Summer Fun, But Not for Pigs: The Horror of Gestation Crates and Life in a Factory Farm

Most summer weekends, I put food on the grill and have feasts. But there is a dark side to those summer cook outs, especially those featuring pork ribs. One of the darkest stories is the story of a pig's life in a factory farm.
07/16/2015 11:01 am ET Updated Dec 06, 2017

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By Roberta Lee, M.D.

The Fourth of July arrived this month. The festivities brought on all the best that summer can be including fireworks, outdoor gatherings with family and friends and lots of food. Every 4th of July and most summer weekends, I put food on the grill and have feasts. But there is a dark side to those summer cook outs, especially those featuring pork ribs. One of the darkest stories is the story of a pig's life in a factory farm. 97% of the 65 million hogs raised each year come from these crowded commercial "farms" (called concentrated animal feeding operations or CAFOs). Pigs who live in a CAFO are placed in a pen so confining they cannot even turn around for all its life. These pigs will have never seen the light of day and at near birth will have their teeth pulled to prevent infection from poor nutrition and self-harm. Worse still these animals will live in a cage that is positioned over a catch pen for waste. The waste below produces gas so poisonous that blowers must remove the air to prevent suffocation.

These animals will be fed low dose antibiotics to keep them "healthy" while they become the biological incubators that create superbugs, a.k.a. bacteria that will kill us. In other words their intestinal systems will become colonized with bacterial organisms resistant to every antibiotic available. We, humans, who eat the meat, handle or care for the livestock, will suffer the risk of super infection by contamination through the production process. Though we cook the meat, these super bacteria will colonize our bodies via contamination by handling. The problem has become such a medical conundrum that physicians are being warned of worsening antibiotic resistance from use of antibiotics in livestock practices in peer reviewed medical journals such as The New England Journal of Medicine. As this practice continues a perfect storm brews with a not so silent pandemic of untreatable superbug infections.

Meat packing as a profession has become more hazardous than working in construction or even mining. Since the 1980s slaughterhouse worker's earnings have dropped by over 40%. As the wages have dropped so has the desirability to the American workforce. Thirty percent of the meat packing jobs are now filled by economically desperate immigrants struggling to survive and willing to take on this risk making the plight of pig and human health even less visible.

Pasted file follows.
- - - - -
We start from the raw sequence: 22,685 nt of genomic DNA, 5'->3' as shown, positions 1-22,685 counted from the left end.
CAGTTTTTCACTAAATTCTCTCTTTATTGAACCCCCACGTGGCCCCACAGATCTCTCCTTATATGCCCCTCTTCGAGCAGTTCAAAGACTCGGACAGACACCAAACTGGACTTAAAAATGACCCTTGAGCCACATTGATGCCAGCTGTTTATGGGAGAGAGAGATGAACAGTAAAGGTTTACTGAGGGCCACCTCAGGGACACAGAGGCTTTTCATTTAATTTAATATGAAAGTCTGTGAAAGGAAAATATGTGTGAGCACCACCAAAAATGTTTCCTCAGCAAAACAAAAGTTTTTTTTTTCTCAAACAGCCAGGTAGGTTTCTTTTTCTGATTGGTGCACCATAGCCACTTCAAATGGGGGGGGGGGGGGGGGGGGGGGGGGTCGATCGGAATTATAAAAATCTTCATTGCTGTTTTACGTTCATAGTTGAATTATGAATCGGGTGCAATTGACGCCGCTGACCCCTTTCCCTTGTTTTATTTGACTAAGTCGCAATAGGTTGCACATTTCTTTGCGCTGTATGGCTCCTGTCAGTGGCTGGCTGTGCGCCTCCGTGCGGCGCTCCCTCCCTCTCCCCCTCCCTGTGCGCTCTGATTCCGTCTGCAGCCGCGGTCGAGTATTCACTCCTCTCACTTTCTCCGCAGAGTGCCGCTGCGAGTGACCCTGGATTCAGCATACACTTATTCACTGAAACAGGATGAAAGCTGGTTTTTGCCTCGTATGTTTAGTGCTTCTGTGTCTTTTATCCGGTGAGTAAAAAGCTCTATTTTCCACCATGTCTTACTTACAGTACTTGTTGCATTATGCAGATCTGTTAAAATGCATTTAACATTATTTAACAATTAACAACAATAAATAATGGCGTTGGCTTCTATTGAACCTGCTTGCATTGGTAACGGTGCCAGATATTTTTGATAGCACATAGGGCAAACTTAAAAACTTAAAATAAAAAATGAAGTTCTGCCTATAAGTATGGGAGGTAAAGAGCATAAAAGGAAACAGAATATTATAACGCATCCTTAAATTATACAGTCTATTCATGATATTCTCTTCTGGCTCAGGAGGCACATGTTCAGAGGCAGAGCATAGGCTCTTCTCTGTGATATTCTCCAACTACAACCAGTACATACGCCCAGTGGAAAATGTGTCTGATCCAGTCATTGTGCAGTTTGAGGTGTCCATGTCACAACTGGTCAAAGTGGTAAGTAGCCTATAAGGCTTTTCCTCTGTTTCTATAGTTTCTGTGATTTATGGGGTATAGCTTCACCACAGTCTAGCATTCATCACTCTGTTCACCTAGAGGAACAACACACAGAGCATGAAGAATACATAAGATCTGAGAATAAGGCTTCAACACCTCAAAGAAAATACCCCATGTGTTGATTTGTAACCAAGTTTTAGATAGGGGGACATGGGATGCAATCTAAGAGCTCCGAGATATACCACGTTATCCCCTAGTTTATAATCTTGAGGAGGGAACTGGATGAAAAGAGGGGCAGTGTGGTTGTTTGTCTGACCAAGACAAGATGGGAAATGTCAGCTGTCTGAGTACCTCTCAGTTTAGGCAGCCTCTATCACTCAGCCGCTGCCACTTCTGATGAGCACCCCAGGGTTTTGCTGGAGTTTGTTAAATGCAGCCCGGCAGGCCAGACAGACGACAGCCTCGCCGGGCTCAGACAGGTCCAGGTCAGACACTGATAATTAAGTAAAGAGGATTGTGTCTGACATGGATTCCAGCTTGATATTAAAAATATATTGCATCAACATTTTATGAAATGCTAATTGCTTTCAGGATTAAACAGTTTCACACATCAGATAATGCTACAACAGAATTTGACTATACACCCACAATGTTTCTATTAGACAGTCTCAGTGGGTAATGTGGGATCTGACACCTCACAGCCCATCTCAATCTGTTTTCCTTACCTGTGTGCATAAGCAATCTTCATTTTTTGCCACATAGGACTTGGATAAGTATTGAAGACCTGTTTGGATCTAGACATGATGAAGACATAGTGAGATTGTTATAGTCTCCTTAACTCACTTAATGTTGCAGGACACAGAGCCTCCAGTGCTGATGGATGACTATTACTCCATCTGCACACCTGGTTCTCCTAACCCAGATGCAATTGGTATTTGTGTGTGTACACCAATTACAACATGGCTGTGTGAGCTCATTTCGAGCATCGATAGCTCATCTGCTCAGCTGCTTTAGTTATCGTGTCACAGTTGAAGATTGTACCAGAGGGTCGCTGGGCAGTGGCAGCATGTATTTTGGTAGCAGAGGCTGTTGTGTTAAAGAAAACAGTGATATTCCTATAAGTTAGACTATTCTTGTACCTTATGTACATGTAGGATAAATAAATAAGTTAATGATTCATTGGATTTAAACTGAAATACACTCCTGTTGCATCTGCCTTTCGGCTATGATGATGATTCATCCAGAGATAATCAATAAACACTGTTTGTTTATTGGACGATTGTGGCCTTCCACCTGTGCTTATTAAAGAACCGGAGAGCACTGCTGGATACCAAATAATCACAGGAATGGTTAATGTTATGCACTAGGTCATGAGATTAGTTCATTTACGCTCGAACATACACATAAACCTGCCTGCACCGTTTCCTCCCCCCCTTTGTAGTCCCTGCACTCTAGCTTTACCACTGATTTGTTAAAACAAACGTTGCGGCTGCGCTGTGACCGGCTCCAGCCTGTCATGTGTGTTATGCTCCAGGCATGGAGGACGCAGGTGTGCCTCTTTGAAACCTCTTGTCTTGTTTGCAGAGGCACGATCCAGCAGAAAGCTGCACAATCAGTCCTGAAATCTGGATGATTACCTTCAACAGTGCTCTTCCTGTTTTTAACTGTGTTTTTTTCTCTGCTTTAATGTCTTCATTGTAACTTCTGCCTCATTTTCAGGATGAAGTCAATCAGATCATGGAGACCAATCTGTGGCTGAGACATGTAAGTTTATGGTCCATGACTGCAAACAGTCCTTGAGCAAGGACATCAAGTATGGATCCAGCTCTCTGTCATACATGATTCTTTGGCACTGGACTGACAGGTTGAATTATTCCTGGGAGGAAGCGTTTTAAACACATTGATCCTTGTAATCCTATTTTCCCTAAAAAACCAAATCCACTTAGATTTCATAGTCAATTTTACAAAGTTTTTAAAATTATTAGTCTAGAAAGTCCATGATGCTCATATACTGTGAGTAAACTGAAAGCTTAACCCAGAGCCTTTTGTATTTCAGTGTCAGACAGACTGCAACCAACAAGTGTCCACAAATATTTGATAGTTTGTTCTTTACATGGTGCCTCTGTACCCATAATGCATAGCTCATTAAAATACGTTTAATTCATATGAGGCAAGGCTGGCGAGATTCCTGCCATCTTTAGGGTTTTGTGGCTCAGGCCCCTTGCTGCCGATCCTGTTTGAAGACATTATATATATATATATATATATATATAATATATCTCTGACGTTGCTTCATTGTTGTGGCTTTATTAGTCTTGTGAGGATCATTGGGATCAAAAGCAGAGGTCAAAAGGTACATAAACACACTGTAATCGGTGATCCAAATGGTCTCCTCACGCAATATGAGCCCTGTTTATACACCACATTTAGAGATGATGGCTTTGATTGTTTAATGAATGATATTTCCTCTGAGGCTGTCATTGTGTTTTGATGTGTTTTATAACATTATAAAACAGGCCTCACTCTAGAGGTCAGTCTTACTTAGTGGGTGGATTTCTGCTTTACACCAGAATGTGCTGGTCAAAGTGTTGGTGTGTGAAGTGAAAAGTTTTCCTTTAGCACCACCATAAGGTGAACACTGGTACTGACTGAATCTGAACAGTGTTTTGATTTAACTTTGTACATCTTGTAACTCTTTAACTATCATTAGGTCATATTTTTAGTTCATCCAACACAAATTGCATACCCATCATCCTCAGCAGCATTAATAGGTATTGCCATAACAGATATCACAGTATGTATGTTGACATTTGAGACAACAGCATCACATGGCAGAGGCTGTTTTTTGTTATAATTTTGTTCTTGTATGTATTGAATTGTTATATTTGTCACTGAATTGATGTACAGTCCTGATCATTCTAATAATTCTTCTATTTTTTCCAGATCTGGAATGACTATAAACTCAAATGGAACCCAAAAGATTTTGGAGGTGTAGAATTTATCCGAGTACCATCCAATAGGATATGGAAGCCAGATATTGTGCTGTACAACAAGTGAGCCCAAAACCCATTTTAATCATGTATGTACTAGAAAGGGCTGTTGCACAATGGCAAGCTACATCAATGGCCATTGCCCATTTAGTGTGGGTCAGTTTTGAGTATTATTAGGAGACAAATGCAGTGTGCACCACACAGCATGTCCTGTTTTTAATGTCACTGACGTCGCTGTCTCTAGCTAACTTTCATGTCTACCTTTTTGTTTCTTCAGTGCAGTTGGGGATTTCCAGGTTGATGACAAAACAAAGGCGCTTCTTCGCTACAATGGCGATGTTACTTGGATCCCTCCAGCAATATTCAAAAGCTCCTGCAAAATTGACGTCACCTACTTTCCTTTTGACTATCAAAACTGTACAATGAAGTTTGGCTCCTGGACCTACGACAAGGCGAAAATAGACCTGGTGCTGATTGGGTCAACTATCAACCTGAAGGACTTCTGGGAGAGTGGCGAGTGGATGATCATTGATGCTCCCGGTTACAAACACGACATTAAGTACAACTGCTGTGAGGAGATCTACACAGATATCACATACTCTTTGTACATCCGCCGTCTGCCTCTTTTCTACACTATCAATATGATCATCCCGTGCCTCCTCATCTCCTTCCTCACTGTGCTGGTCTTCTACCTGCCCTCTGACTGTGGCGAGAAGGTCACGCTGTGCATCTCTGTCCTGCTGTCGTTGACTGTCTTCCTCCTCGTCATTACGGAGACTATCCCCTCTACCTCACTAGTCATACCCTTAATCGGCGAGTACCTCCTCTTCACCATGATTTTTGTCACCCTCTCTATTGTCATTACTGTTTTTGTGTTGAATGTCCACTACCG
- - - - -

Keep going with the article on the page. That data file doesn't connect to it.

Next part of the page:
We continue to buy our ribs, pork roasts and sausages from these commercial farms because this meat is cheap. The dark history of "farm production" remains hidden from our consciousness -- even our subconscious because of its neat cellophane packaging at the store.

I am not a vegetarian. My original justification for eating this meat was perhaps naïve and shallow -- after all it's meat from a pig. What consciousness could this animal have? I couldn't have been more wrong. A pig has the intelligence of a three-year old human being.

There is a small sliver of hope. If I was writing in 2006 I would be reporting that 80% of gestating sows and 88% of lactating sows were kept in total confinement. But in 2015, 9 states (Arizona , California , Colorado , Florida , Maine , Michigan , Oregon and Rhode Island ) have implemented bans and in 2014 Canada completely banned CAFO the practice.

However, the road for national change in the U.S. will be long. A recent effort for change in New Jersey illustrates the complexity of the matter. In November 2014 despite a 95% voter approval on banning gestational crates by an American farm poll in hog raising , Governor Christie vetoed the bill in New Jersey. Of the 65 million pigs grown in the U.S. New Jersey only has 9,000 in the state at risk. But Iowa, a key state in national elections, has 20 million pigs with 90% of them confined in gestational crates. Not only that, Iowa's hog farming is a $7 billion dollar industry. Clearly the math adds up to a lot of politics behind the scenes.

It's evident that consuming factory-farm-raised pork is inhumanity in the worst form. There is absolutely no justification for torturing an animal by condemning it to life long immobility and confinement, a toothless condition and slow suffocation by exposure to noxious waste fumes just so we can buy less expensive cuts of meat. Stopping these practices and adapting more humane and sustainable livestock production will give us meat that won't endanger human health while reducing harm to the environment.

This time when you buy your pork roasts and ribs etc. look for range fed, local farm produced meat...

Vote with your fork. The humanity you show these unfortunate animals may save your life.